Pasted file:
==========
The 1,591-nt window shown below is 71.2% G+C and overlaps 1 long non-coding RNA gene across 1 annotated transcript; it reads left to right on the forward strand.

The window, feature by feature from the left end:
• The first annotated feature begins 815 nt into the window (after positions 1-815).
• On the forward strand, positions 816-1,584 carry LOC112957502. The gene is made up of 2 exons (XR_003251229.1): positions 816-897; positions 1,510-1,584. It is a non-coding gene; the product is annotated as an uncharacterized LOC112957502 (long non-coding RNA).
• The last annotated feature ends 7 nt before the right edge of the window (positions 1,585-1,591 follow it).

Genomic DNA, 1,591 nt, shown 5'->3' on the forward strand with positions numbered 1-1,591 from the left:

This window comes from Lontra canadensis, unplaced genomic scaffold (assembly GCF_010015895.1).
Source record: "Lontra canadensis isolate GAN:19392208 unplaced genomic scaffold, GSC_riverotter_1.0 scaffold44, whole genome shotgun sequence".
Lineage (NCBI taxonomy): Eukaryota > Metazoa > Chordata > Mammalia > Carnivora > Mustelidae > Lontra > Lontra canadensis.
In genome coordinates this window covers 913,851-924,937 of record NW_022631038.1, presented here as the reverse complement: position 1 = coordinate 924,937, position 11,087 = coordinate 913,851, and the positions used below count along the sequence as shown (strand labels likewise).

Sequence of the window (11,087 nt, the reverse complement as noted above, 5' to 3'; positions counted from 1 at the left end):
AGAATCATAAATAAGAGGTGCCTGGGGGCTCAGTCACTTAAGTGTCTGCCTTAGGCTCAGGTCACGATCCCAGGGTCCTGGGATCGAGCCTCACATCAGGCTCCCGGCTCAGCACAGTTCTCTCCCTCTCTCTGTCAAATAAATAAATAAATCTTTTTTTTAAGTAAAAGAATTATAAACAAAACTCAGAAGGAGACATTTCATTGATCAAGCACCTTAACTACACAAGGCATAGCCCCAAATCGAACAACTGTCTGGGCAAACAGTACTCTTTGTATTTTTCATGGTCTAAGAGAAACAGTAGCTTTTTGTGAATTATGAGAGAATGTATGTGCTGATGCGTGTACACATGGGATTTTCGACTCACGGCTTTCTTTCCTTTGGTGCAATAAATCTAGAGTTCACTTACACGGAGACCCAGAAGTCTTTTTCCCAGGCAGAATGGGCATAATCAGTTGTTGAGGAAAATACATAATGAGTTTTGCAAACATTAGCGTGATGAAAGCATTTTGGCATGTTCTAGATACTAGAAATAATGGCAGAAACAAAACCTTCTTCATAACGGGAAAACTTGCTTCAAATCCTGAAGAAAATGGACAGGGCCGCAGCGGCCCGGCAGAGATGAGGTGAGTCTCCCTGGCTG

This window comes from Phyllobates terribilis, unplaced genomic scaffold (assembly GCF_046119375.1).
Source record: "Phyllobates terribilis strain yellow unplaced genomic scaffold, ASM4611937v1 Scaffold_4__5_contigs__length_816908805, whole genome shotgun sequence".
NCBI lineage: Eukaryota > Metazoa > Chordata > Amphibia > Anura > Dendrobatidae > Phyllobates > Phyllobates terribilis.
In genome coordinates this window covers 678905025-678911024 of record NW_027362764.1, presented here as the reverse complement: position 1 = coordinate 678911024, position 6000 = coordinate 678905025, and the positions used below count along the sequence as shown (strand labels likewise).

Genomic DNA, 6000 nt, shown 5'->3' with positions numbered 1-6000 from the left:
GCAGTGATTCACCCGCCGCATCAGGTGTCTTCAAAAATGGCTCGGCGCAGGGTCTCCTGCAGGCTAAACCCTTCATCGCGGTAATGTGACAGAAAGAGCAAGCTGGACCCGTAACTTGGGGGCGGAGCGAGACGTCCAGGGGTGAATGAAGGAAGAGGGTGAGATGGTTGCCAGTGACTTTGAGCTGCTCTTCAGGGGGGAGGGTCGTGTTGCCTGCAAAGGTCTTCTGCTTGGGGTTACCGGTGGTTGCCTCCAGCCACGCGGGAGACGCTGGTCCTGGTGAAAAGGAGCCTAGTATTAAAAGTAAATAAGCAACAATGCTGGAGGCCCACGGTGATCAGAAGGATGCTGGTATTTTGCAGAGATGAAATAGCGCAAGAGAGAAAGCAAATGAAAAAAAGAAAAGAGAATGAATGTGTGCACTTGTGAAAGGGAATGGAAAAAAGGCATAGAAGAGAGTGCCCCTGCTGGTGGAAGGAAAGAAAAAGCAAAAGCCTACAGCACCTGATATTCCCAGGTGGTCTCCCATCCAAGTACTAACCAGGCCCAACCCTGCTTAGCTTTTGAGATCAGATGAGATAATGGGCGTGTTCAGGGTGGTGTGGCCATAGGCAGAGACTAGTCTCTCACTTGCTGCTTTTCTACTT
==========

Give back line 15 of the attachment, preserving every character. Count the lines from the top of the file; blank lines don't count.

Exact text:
NCBI lineage: Eukaryota > Metazoa > Chordata > Amphibia > Anura > Dendrobatidae > Phyllobates > Phyllobates terribilis.